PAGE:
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This article was published 16/9/2011 (3011 days ago), so information in it may no longer be current.
Despite the recent outpouring of support for east Africa, giving to charity in Canada is in trouble.
Figures released by Statistics Canada show that the number of tax filers reporting a donation is at a 30-year low, with only 23.1 per cent of taxpayers claiming a deduction for giving to charity in 2009, down from 24.1 per cent in 2008.
In dollar terms, total donations dropped to $7.75 billion in 2009 from $8.19 billion in 2008 and $8.65 billion in 2007.
According to David Lasby, senior research associate at Imagine Canada, this drop "is virtually without precedent" and "should be grounds for considerable concern."
Why is giving going down?
Some suggest it's because of the tough economic times; when people are worried about the future, they may give less. But that doesn't square with the historical record. According to Imagine Canada, giving increased during each of the last four recessions between 1984 and 2006.
The situation was similar in the U.S., where giving rose during times of economic contraction.
Others say it's because there are so many charities vying for donations and so many fundraising messages — people don't know who to give to, so they don't give anything. But there have always been lots of worthy causes, and fundraising is not a new practice.
So if it isn't the recession, or the number of charities and needs, then what's causing the drop in giving?
Owen Charters thinks he knows — and the answer might surprise some people.
"I think one of the significant reasons for the drop is that Canadians aren't going to religious services as much as they used to," says Charters, CEO of CanadaHelps, an online foundation that helps charities raise money.
"It's interesting to me that the drop in giving has paralleled the drop in attendance at religious services."
What's the connection between giving and religion? "Places of worship are one of the main places people learn about giving," he says. "At worship services people are reminded to be thankful for the blessings they receive and to be generous to others."
In addition, people who go to religious services are regularly reminded of their "sense of duty and obligation to others, especially to those who are less fortunate," he says.
Short of a miracle, people aren't going to flock back to church, synagogue, temple, mosque or gurdwara. So what are charities — and religious groups — to do? Charters thinks they will have to find new ways to build community.
"Many people are more likely to feel bonded through a cause," he says. "For them, the idea of community has changed. It isn't a matter of a place to meet, or a group to meet with, but an idea to gather around. Community travels with them, wherever they are. We need to figure out how to appeal to those people."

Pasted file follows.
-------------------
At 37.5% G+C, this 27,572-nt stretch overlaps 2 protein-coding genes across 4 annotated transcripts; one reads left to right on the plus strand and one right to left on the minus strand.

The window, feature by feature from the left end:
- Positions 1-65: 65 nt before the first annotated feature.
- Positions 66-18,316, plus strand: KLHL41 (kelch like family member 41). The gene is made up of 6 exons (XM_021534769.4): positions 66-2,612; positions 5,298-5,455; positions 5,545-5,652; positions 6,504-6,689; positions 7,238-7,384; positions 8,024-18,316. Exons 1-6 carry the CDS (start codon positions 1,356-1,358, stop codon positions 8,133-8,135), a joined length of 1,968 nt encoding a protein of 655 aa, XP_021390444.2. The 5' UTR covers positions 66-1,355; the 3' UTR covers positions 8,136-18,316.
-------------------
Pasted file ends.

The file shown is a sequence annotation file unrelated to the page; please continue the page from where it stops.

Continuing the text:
For Charters, one important way to do this is through social media.
"Through social media, people can feel connected, no matter where they are," he says. "Social media's tentacles reach out everywhere, including places we could never guess or imagine. These tentacles become part of the glue that holds people together."
But social media isn't like the old way of communicating, where non-profits or religious groups controlled the message.
"We don't control it — the users do," he says. "They connect on their own terms, and when and where they want, not when and where we want... Social media is best understood as an amplifier. We can start a message, but others will move it along."
Social media, he ways, works best when it's "not coming from the paid mouthpiece at the organization, but from a friend. It's more trustworthy. It's me telling you my story of why I am involved with a charity, or why I believe in a cause."
For Charters, the best way to use social media is by telling compelling stories.
"We have lots of new ways for people to communicate today, but one thing hasn't changed — people are still moved by real stories of real people," he says. "Telling stories is still the best way to communicate with givers."
Charters will be in Winnipeg Oct. 14 at Canadian Mennonite University for Going Barefoot III, a conference for church and other non-profit communicators and fundraisers. The theme of the one-day event, which also features Bill Roberts, president and CEO of Vision TV, is Everything Old is New Again: Communication and Fundraising in the Digital World. For more information about Going Barefoot, visit www.mennonitechurch.ca
John Longhurst has been writing for Winnipeg's faith pages since 2003. He also writes for Religion News Service in the U.S., and blogs about the media, marketing and communications at Making the News.